President Obama has had a tough week, and it's about to get a lot worse.
The past few days have seen a cascade of evidence that the administration not only feigned transparency, but may have covered up the politicization of the IRS and the response to the terrorist attack on the Benghazi consulate. Whistle-blowers on the Benghazi response moved that story back into the headlines, but not for long. Because on Friday, the IRS admitted that it had targeted conservative groups for aggressive investigations. And that wasn't even the worst of the scandals.
On top of everything, Obama's Department of Justice spied on the AP, and may have found a way to alienate a national press that had done its best to downplay any hint of corruption in this White House.
Let's start with the Benghazi attack and the issue of what the White House knew and when. This scandal has bubbled below the surface for the past few months, but the embarrassing shift more than a week after the attack from the fiction that the attack started as a demonstration over a YouTube video to a belated acknowledgment that it had been a planned terrorist attack — and that there had been no demonstration at all — had not been forgotten on Capitol Hill.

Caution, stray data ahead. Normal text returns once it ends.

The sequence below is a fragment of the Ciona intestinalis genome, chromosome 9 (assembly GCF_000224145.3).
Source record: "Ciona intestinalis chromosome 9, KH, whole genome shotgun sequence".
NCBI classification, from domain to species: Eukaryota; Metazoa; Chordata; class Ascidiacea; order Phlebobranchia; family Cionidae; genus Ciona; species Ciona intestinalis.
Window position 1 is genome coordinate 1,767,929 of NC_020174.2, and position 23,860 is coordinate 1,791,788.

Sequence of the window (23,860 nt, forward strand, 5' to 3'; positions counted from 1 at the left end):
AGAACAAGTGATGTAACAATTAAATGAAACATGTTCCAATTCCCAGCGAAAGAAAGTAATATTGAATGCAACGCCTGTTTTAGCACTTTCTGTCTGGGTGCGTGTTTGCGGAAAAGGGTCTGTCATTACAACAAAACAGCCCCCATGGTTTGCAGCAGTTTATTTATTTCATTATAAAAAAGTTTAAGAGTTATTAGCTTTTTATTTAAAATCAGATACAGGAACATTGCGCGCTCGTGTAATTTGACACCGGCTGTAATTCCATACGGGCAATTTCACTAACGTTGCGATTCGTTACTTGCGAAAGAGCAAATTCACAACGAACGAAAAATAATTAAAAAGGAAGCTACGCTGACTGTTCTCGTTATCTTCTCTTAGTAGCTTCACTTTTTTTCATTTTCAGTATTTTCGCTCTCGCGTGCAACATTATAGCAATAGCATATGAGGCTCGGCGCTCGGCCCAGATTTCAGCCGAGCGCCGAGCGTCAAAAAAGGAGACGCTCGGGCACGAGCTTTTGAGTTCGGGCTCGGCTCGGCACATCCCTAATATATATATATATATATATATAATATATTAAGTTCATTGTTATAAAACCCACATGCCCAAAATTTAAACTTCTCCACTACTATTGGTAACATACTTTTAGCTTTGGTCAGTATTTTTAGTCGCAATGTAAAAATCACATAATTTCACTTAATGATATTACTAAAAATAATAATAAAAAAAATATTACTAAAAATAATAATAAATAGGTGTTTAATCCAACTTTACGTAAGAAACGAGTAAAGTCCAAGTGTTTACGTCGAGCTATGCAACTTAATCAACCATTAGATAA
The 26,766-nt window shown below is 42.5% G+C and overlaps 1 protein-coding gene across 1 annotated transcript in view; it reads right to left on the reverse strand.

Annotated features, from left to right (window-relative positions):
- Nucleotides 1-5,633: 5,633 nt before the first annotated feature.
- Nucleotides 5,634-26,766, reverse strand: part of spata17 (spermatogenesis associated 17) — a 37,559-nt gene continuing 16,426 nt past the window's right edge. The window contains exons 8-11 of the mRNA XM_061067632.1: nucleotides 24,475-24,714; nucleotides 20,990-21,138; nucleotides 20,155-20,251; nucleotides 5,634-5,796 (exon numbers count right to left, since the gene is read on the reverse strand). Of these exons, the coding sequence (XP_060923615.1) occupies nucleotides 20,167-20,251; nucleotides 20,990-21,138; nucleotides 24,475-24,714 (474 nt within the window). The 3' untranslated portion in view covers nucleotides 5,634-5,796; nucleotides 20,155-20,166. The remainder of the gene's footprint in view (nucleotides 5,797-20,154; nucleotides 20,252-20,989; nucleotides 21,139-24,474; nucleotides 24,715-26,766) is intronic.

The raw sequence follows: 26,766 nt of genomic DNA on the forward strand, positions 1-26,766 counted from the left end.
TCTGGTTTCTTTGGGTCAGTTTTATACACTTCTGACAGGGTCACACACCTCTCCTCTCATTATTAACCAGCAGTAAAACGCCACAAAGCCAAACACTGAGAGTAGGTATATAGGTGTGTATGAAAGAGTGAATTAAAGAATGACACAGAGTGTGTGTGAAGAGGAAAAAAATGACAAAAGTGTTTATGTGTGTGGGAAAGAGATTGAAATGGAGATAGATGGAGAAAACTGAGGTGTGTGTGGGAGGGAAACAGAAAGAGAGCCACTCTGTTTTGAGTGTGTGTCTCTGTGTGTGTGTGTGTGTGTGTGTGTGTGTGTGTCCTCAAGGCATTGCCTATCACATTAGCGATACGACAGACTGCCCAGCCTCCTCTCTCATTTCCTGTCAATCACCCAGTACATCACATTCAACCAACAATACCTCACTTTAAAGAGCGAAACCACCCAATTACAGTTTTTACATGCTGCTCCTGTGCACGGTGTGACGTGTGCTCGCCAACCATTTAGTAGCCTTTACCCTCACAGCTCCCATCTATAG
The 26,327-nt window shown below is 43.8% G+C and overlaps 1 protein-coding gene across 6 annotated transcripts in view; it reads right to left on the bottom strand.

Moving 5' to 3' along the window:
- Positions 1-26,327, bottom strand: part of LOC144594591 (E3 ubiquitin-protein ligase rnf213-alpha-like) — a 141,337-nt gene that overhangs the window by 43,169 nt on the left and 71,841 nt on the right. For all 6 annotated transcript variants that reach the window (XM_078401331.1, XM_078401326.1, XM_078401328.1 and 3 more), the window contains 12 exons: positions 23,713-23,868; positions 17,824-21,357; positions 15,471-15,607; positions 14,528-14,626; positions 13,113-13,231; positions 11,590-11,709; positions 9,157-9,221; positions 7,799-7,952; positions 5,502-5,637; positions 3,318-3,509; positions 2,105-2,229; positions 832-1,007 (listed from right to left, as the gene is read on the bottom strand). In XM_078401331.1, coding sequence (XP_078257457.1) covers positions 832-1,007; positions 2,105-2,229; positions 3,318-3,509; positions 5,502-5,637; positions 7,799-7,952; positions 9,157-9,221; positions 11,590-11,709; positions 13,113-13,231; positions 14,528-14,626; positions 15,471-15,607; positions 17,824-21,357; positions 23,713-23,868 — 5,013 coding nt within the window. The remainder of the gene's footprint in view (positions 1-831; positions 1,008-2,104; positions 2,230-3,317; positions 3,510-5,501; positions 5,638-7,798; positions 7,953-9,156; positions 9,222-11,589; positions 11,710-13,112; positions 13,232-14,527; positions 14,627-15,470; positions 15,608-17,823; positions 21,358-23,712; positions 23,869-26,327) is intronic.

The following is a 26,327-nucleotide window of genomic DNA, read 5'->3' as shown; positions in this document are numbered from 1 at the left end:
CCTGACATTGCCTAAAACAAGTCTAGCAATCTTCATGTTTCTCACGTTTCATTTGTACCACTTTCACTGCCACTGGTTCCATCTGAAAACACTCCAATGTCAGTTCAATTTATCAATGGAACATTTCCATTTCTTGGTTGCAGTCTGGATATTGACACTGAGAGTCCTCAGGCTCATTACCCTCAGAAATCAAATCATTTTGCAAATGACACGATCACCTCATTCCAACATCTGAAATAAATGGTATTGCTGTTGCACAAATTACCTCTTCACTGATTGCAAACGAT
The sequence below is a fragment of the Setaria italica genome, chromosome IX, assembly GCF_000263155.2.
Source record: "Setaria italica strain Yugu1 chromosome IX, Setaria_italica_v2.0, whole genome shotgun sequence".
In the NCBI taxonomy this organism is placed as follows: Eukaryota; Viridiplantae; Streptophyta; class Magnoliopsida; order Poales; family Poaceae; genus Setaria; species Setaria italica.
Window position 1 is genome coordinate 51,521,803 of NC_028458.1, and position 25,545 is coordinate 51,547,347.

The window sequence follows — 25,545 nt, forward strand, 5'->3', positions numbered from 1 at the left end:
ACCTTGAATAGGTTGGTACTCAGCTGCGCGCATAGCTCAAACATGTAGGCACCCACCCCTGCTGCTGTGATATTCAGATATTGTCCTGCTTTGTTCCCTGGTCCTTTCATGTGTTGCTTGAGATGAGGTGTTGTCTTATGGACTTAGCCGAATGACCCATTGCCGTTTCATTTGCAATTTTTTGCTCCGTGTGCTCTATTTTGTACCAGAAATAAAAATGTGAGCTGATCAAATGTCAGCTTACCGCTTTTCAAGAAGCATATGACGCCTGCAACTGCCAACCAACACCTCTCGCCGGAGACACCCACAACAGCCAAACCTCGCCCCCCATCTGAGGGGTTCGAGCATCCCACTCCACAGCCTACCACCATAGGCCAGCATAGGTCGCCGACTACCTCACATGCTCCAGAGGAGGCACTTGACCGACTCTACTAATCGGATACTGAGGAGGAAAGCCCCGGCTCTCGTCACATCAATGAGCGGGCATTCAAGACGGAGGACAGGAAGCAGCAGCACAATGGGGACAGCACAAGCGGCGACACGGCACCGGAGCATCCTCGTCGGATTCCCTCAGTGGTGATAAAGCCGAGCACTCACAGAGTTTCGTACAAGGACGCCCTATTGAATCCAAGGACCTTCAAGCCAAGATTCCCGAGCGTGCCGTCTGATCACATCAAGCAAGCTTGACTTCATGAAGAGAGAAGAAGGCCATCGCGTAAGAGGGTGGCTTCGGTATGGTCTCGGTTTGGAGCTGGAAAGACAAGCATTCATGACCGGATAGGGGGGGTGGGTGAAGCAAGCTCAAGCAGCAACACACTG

Three State Department career employees finally came forward to tell Congress last week that no one had even suggested to the State Department that a demonstration had taken place. Gregory Hicks, who was the deputy chief of mission in Libya, told the House Oversight panel that he personally briefed Hillary Clinton during the attack, and that no demonstration had taken place, and that the supposedly catalytic YouTube film about Mohammed was a "non-factor" on the ground. Hicks also said that his "jaw dropped" when he heard Susan Rice tell five different Sunday talk shows that the attack started with a spontaneous demonstration at the consulate, directly contradicting what Libya's president was telling U.S. news outlets at the same time.